Lavelle said plainly that much of the bill was meant to address the state's relationship with Kelmar and the "revolving door" that he said was opened when Udinski left the state and went to work for the auditor. He said the bill reiterates that state employees who have had any relationship with private firms are not to go to work for those firms for at least two years after leaving state employ.
"It's a bit of a stretch of the truth to say you didn't have any contact," Lavelle said, referring to Udinski's role as Delaware's escheator when he would have been overseeing the Kelmar contract.
McQuillen distanced Kelmar from the legislation and brushed off the allegations that came with it.
"I'm not involved in that. We don't lobby, we don't make political contributions, we don't take stands politically," he said. "I feel like we do really good work, and that's why we're the focus of so much energy."
Also recently, Delaware sparked concern among practitioners when the attorney general's office moved to intervene in a qui tam case alleging that several large corporations have engaged in improper schemes to avoid being classified as holders of unclaimed gift card liabilities under unclaimed property laws.
"I anticipate that if this case proceeds, [the escheator and the third-party auditor] will go in and focus on companies who are in the retail and restaurant industries, because clearly those are two of the largest issuers of gift cards," Barganier Thorn said. "I see them using this to go after those companies. It doesn't speak highly for Delaware."
Gregor said strategies used by holders and practitioners also played a role in the state's decline in unclaimed property revenue. He suggested that their tactics caused audits to "drag on" for longer periods, meaning the state could not be paid in a timely fashion.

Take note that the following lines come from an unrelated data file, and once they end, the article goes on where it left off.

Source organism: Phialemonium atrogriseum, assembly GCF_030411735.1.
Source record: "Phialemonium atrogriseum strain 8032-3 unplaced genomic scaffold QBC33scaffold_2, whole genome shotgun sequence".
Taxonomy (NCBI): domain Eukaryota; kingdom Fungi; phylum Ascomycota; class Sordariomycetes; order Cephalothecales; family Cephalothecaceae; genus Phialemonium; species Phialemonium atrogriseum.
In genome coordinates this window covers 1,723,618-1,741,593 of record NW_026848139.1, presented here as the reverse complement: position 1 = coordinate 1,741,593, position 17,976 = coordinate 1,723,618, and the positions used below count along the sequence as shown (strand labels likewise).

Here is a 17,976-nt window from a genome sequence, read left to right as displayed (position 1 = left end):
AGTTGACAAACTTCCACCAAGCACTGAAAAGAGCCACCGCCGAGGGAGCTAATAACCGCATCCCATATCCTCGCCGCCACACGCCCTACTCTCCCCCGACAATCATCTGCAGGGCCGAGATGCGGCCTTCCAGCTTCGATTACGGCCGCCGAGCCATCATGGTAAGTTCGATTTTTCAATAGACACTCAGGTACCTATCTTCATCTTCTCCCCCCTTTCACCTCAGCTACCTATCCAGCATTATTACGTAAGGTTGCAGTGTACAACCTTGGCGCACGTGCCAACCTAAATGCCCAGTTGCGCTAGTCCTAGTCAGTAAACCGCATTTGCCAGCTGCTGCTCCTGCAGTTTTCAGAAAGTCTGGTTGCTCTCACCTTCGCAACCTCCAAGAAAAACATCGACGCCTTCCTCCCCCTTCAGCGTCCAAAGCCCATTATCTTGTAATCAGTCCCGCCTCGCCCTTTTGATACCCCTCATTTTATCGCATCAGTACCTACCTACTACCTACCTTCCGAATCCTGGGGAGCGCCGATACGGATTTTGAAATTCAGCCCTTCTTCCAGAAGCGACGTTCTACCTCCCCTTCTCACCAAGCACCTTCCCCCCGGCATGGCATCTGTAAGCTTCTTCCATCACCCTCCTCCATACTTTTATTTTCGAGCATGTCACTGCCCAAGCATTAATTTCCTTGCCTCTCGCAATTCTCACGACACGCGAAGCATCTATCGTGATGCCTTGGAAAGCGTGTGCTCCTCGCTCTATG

"Among the holder advocates, it's a very competitive field," Gregor said. "I think that competition is heating up, and there are different approaches out there, and one approach is a little more prevalent now. It is a little more adversarial now than we've had in the past."
Gregor continued, "You might have had advocates in the past who said, 'my purpose is to serve my client and to get them to pay what we think is a reasonable amount, a fair amount, and to do it in an efficient way so that the examination doesn't drag on.'"
But now, he said, it's becoming more common to exhaust the appeals process and move into litigation.
"They are entitled to that," Gregor said. "We are not passing judgment on that at all."
McQuillen is passing judgment.
"The holder advocates have a scheme to drag the audits out so they can bill their clients, and they make money," he said. "They want to drag the audits out so the state will get tired. The state will either settle or go away. That's been my experience."
Kranz said practitioners and holders are taking more time with audits, but "it doesn't have to do with the personalities of practitioners, or of the state," he said.
He continued: "What I think is happening is an evolution of the legal thinking regarding unclaimed property. The practitioner community is now identifying legal issues and raising them during the course of an audit or an appeal or litigation."
Kranz said that may be why Gregor sees a change in tactics.
As an example, Kranz cited the issue of extrapolating data, which auditors use when holders cannot produce records that go back as far as the auditor demands. The auditor will then use current records to extrapolate an estimate of what the holder should pay.
"I think historically, third-party audit firms working on behalf of Delaware were successful in getting holders to pay money that should not have been paid to Delaware under their extrapolation methodology," Kranz said. "I think it's legally flawed. Holders and practitioners need to stand up to that."